Recently we were wondering whether Chess was a sport.
So what exactly is chess? I lifted the following from Plaskett's book, "Playing to Win"...
“Chess is a mixture of science, art and sport, and for some time past mostly sport.” (A. Karpov, 1975)
“Chess for me is art.” (G. Kasparov, 1985)
“Chess is the art which expresses the science of logic just as music is the art which expresses the science of acoustics.” (M. Botvinnik)
“Well of course it’s a sport!” (N. Short, 1983)
“I just move the little wooden things.” (A. Miles, 1976)
“I became accustomed to thinking of chess as an art, and have never regarded it as anything else, for all the science and sport involved in it. And moreover, an art which in some ways is much closer to music than it is customary to think. Perhaps chess and music are drawn together by laws of harmony and music which are difficult to formulate and difficult to grasp, or perhaps by something else.” (V. Smylsov, 1983)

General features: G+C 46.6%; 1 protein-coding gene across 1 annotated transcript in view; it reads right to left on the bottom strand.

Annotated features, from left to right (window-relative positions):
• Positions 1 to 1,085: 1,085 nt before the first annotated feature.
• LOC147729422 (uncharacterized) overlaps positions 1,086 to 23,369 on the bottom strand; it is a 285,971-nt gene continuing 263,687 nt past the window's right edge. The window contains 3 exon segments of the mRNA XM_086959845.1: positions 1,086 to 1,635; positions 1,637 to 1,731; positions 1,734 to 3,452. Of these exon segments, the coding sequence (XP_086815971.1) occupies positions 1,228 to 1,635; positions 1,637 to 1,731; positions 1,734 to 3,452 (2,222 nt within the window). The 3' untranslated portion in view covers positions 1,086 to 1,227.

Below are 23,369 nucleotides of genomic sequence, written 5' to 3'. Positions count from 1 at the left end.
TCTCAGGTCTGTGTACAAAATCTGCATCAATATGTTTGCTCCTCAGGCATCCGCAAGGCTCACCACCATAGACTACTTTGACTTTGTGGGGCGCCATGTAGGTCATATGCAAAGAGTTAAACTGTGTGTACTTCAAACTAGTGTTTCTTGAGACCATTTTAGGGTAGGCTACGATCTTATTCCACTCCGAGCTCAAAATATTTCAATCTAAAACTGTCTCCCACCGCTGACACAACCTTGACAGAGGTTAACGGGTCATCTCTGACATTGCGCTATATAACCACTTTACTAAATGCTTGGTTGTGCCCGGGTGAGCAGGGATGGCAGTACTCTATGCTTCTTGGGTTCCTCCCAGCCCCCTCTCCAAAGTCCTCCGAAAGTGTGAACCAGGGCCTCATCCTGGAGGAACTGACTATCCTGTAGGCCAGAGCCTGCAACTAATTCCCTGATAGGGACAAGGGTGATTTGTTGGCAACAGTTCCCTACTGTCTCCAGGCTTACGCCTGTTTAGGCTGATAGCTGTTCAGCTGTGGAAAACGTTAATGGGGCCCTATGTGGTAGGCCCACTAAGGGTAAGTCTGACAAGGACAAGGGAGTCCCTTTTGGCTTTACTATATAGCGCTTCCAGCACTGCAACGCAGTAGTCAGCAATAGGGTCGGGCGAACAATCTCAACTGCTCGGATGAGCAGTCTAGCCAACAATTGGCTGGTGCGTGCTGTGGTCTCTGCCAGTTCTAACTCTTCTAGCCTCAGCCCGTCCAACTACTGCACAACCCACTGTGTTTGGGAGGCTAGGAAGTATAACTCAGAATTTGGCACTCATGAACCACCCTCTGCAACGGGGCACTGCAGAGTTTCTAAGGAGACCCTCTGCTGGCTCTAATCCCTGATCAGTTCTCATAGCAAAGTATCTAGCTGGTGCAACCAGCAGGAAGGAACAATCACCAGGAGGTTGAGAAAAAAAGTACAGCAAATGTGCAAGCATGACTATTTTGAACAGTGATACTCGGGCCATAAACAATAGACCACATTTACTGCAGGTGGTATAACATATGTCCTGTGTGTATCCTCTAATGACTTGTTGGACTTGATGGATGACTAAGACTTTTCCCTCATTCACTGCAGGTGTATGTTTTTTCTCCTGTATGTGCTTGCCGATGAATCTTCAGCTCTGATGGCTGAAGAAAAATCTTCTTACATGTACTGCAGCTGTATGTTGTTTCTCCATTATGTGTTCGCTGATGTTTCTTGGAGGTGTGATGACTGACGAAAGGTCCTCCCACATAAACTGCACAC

“Chess is bigtime sport.” (A. Miles, 1985)
“Chess is work.” (W. Browne)
“Asked what they valued most in chess Jan Smejkal replied ‘the depth of a strategic idea’, Ivan Radulov replied, ‘the beauty of a sacrifice’, but Vladimir Tukmakov answered characteristically ‘the courageous struggle’.” (A. Soltis, The Younger School of Soviet Chess)
“I think chess is just a game.” (L. Portisch, 1979)
“My greatest satisfaction comes from crushing the opponent’s ego.” (R. Fischer)
“What I like about chess is that so many people play it for so many different reasons.” (J. Nunn, 1983)